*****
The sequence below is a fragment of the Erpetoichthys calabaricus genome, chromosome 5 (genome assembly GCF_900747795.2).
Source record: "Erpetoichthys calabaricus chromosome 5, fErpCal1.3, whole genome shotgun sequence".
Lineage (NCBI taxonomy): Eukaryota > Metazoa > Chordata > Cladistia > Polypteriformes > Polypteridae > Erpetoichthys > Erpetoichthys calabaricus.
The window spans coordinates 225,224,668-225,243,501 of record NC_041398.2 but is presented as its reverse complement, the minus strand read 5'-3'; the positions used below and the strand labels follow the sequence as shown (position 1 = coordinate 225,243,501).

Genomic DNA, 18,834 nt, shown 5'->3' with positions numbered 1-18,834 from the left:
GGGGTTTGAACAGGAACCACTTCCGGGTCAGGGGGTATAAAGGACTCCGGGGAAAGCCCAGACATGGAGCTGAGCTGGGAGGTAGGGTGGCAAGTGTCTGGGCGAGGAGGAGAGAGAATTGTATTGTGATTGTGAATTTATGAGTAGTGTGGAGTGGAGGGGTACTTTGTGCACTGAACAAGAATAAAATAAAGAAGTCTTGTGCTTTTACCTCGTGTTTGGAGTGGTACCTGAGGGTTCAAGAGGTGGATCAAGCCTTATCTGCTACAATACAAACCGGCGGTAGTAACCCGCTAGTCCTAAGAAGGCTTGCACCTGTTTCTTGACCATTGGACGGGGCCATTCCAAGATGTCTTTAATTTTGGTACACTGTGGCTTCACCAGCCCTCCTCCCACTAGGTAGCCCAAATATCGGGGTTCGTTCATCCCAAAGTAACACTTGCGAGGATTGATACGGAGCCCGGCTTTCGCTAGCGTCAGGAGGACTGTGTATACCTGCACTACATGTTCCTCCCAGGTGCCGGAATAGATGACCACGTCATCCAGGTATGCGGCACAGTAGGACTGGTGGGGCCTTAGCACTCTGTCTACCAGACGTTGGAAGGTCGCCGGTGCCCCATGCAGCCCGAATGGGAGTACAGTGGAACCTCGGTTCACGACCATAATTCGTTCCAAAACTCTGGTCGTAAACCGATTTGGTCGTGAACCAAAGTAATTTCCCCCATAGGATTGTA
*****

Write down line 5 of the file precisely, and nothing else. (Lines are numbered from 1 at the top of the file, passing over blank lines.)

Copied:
Genomic DNA, 18,834 nt, shown 5'->3' with positions numbered 1-18,834 from the left: